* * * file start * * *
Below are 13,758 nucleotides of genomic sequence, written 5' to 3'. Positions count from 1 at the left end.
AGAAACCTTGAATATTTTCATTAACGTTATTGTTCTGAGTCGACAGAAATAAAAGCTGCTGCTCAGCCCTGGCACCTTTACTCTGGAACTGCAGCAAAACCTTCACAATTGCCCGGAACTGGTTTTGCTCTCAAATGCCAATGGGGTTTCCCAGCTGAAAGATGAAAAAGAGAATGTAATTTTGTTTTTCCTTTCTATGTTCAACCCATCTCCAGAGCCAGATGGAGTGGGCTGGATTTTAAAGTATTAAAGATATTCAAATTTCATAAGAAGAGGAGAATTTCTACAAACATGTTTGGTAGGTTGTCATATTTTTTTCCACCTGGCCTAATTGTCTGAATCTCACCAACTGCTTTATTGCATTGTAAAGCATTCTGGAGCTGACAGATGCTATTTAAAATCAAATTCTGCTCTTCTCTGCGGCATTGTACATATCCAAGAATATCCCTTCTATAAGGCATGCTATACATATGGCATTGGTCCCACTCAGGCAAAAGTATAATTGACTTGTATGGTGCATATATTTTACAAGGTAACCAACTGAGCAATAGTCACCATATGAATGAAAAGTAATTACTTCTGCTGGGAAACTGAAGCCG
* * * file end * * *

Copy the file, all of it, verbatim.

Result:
Below are 13,758 nucleotides of genomic sequence, written 5' to 3'. Positions count from 1 at the left end.
AGAAACCTTGAATATTTTCATTAACGTTATTGTTCTGAGTCGACAGAAATAAAAGCTGCTGCTCAGCCCTGGCACCTTTACTCTGGAACTGCAGCAAAACCTTCACAATTGCCCGGAACTGGTTTTGCTCTCAAATGCCAATGGGGTTTCCCAGCTGAAAGATGAAAAAGAGAATGTAATTTTGTTTTTCCTTTCTATGTTCAACCCATCTCCAGAGCCAGATGGAGTGGGCTGGATTTTAAAGTATTAAAGATATTCAAATTTCATAAGAAGAGGAGAATTTCTACAAACATGTTTGGTAGGTTGTCATATTTTTTTCCACCTGGCCTAATTGTCTGAATCTCACCAACTGCTTTATTGCATTGTAAAGCATTCTGGAGCTGACAGATGCTATTTAAAATCAAATTCTGCTCTTCTCTGCGGCATTGTACATATCCAAGAATATCCCTTCTATAAGGCATGCTATACATATGGCATTGGTCCCACTCAGGCAAAAGTATAATTGACTTGTATGGTGCATATATTTTACAAGGTAACCAACTGAGCAATAGTCACCATATGAATGAAAAGTAATTACTTCTGCTGGGAAACTGAAGCCG